What does Ruth 4 mean?
When Naomi and Ruth arrived in Bethlehem, they had nothing. Naomi's husband, Elimelech, was dead, as were her two sons, including Ruth's husband Mahlon (Ruth 1:1–5). Naomi's hope for Ruth has always been that she remarry and find "rest"—security in her place (Ruth 1:9). Ruth wants Naomi to have an heir for her husband and sons. After two months of gleaning in the fields of an honorable landowner named Boaz, both women think they see a solution (Ruth 2).
Ruth has proposed to Boaz, as Naomi wished her to. Yet she also boldly asked for a unique condition: that Boaz buy Naomi's land and give her an heir. This child would re-inherit the purchased land under Naomi's husband's name. Boaz was already in awe of Ruth. She'd forsaken her Moabite family, identity, and gods to care for Naomi. Now, she forsakes her own chance to marry a younger man, whether rich or poor but in love, for the sake of Naomi's comfort and honor. He readily agrees (Ruth 3).
First, however, Boaz must settle with a closer relative—the next person legally entitled to provide an heir for Naomi. He goes to the city gate where he waits for the man to pass by, then asks him to sit down. This is where town elders rule on or witness business and legal transactions. When Boaz offers the land, the man quickly agrees. But when Boaz challenges him to marry Ruth and give up that land for another man's heir, he demurs. Buying land in the first year after a famine has ended is risky enough; if he had to later give it away to a boy not in his family, he would risk ruin. Further, the woman in question is from Moab (Deuteronomy 23:3–6) and could bring disrepute to the family (Ruth 4:1–6).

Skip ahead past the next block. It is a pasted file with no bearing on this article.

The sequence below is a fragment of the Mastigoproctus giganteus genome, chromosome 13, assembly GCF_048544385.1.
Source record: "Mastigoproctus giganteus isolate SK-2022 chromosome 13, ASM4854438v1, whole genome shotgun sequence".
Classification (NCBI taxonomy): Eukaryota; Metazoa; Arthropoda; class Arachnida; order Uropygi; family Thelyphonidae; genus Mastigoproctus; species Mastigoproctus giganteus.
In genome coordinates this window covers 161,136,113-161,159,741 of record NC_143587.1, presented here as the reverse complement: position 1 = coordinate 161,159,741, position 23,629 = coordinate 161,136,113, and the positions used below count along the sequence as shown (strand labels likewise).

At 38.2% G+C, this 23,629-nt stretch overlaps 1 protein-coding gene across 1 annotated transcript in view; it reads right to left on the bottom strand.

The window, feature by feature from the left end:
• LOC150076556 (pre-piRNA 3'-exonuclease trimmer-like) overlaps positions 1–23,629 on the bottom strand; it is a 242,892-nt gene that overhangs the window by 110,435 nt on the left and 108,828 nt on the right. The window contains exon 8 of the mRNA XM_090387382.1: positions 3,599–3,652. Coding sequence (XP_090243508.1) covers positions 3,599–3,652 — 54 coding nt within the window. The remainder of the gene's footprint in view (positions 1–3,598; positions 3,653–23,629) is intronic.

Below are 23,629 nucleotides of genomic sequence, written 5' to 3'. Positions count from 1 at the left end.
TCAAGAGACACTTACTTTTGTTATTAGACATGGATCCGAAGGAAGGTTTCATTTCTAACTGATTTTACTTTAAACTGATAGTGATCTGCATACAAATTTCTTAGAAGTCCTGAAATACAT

Boaz and the closer relative complete their legal transaction. The man officially withdraws his claim, and Boaz buys Naomi's land. He announces his marriage to Ruth and declares his intention to provide an heir in the name of Ruth's late husband (Ruth 4:7–10).
The elders and the people gathered to watch the proceedings swear their witness. They then bless Boaz, Ruth, and their future children. They are impressed with Ruth's kind heart and Boaz's honorable behavior. The crowd compares them to the women and men of the past who made the nation of Israel and the tribe of Judah great (Ruth 4:11–12).
God blesses the honorable Boaz and Ruth. He allows Ruth to present Naomi with a son. The women of the city give praise to God and to Ruth. Naomi is content. The narrator reveals that this son, Obed, is more than a long-wanted child or a landowner in Bethlehem: he becomes the grandfather of King David (Ruth 4:13–17).
To emphasize the significance of these events, the author presents the genealogy of Israel's great king, David. This line begins with Perez, one of the twin sons born after Tamar assumed her legal rights by tricking her father-in-law into a levirate marriage (Genesis 38). It passes through Nahshon, the leader of the tribe of Judah during the exodus (Numbers 2:3). Two generations later is Boaz, who welcomed a levirate marriage with Ruth. And it ends with David, Israel's greatest king (Ruth 4:18–22). For Jews, this was miraculous enough. For Christian believers today, it proves that Ruth, a Moabitess, is an ancestress of Jesus the Messiah (Matthew 1:5–16; Luke 3:23–32).